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Reassessing Ashoka

Kumkum Roy

By Nayanjot Lahiri
Permanent Black, Ranikhet, 2015, pp. xx 385, Rs. 1595.00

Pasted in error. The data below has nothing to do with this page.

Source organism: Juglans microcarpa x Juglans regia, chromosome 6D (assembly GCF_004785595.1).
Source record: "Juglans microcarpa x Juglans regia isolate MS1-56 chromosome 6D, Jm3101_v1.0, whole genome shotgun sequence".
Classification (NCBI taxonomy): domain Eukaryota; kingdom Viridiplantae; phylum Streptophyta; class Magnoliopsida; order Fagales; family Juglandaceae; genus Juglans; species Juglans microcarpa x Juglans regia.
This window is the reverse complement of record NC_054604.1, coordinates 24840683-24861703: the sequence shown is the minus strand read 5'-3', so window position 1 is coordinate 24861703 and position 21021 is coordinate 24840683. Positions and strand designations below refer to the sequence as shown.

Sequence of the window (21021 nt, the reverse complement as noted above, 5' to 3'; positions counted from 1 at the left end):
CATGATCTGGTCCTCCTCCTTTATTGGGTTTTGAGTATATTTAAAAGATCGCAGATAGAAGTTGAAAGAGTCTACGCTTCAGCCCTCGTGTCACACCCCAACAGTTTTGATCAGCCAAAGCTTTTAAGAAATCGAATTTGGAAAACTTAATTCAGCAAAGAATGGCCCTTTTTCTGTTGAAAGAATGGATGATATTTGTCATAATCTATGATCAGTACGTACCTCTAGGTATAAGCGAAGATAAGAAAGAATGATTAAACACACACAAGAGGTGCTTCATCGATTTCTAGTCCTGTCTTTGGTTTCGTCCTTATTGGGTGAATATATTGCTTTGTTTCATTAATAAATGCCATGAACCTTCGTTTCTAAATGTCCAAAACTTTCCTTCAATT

The Mauryan Emperor Ashoka has attracted the attention of scholars and laypersons with access to formal education for nearly two centuries since his ‘rediscovery’ in the 1830s. Nayanjot Lahiri’s work is the latest in a long, rich and diverse series of biographies of the ruler. It is significant as being the first major reassessment of Ashoka by a historian of ancient India in the twentyfirst century, also because it is explicitly meant for a general audience, and attempts to move, remarkably successfully, beyond a dry academic narrative. The prelude provides a dramatic and lucid entry point into the discussion. Lahiri transports us through a swift survey of Ashoka’s justly famous inscriptions and the historiography on the Emperor as it has evolved over the decades. She promises, amongst other things ‘a narrative account of Ashoka in which a clear path that follows the trajectory of his life cuts through the jungle of legends and traditions, the epigraphs and monuments, and the archaeological facts and details that surround him’ (p. 21). At the same time, the very next page assures the reader that archaeology will be used extensively ‘to evoke the times in which Ashoka lived’ (p. 22). The first chapter, which Lahiri adroitly titles ‘An Apocryphal Early Life’, is at once vivid and full of graphic details about the predictions regarding Ashoka’s birth and future, drawn from later Sanskrit Buddhist accounts. Lahiri next pieces together a portrait of Mauryan Pataliputra, juxtaposing fragmentary archaeological evidence with the accounts of Megasthenes and Xuanzang, as well as the prescriptions of the Arthasastra. She then goes on to provide us with a vibrant reconstruction of Taxila as it may have been during Mauryan times, based primarily on Marshall’s excavation of the site. As she cautions us at the outset, we may never know whether Ashoka actually visited the city—nonetheless, it is valuable to catch a glimpse of what a contemporary urban settlement may have been like, given that Pataliputra itself is far less amenable to large-scale excavations. Also interesting is the discussion, in a different context, on how the imperial entourage may have travelled (pp. 91–92). Readers curious about matters marital and extra-marital will be gratified with the chapter that discusses Ashoka’s possible marriage with the daughter of a merchant, a supporter of Buddhism, and the more or less bloody path he may have traversed to make his way to the throne. ...

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